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Scott Hirsh's Family Holds Event Marking Enactment Of Law That Provides New Protections For Drivers Stopped On Side Of Road

PITTSBURGH (KDKA) -- A Pittsburgh-area family held a special event marking the enactment of a law that provides new protections for drivers stopped on the side of the road.

The law is designed to protect disabled motorists and pedestrians from being killed or injured by errant drivers.

scott hirsh
Scott Hirsh (Photo Provided)

The legislation was introduced following Andy Sheehan's reporting on Scott Hirsh, a man who was hit and killed when his car broke down on the Parkway North in 2017. Starting Tuesday, his family's persistence could save others from the same fate.

Hirsh's death was both senseless and tragic. After setting up warning flares, he set about to change a tire, but a distracted driver crossed over two lanes and killed him.

On Monday, his family has brought about change, ensuring he won't have died in vain.

"This day and beyond, Scott will be saving lives," said Cheryl Hirsh, Scott's widow.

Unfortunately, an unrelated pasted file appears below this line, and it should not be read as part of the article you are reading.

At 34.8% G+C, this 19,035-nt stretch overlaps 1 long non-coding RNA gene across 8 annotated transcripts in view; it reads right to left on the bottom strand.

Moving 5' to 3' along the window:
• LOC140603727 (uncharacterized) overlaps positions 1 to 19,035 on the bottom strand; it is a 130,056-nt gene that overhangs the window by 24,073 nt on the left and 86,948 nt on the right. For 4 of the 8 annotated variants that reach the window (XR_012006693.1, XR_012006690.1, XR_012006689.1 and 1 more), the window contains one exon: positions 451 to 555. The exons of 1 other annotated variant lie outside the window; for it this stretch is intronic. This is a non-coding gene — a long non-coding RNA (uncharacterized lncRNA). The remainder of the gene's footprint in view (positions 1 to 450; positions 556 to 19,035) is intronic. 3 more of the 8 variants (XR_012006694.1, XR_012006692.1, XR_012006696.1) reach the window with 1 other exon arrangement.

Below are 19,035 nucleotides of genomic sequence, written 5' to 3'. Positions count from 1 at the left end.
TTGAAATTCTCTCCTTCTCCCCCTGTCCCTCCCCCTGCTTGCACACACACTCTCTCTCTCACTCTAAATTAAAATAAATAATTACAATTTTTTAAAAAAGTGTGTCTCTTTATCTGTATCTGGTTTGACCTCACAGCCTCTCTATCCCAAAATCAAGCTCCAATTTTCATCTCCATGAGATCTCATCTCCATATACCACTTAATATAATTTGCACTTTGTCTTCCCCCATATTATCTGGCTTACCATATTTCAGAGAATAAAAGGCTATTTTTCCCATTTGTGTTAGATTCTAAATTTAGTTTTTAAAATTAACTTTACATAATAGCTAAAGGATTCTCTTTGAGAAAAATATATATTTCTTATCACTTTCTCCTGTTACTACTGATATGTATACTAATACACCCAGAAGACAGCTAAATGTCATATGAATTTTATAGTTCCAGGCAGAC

"I know Scott's looking down on us, and he's so proud of us," said Terri DeWitt, Scott's sister-in-law.

When the district attorney's office declined to prosecute, the family began a legislative push. The result was an expansion of the state's Move Over Law. By the act of the Legislature and Governor Tom Wolf, the law — which protects first responders and road service workers — will now give disabled motorists and pedestrians those same protections.


"The motorist who is changing his own tire or helping someone else on the side of the road, they have no protections whatsoever. Now this really helps to keep motorists safe," said Ben DeVor from PennDOT.

"This Move Over Law has teeth in it. It's a $500 fine for the first offense, $1,000 for the second and $2,000 for the third," said Todd Leiss from the Pennsylvania Turnpike.

The event Monday was held by the family and AAA, which also lobbied for the law's expansion to include pedestrians after hearing from their own tow truck operators

scott hirsh
(Photo Credit: KDKA)

"And without fail, I hear stories about cars coming within inches of their bodies, 60, 70 miles per hour or faster," said Jim Garrity from AAA. "Stories that raise the hair on the back of my head. So this law is essential, it's necessary."

And the family invited only KDKA for our reports chronicling their efforts from the beginning and helping get the new measures passed in Harrisburg.

The Hirsh family is not done. They've initiated an effort to get a section of the highway named after Scott.

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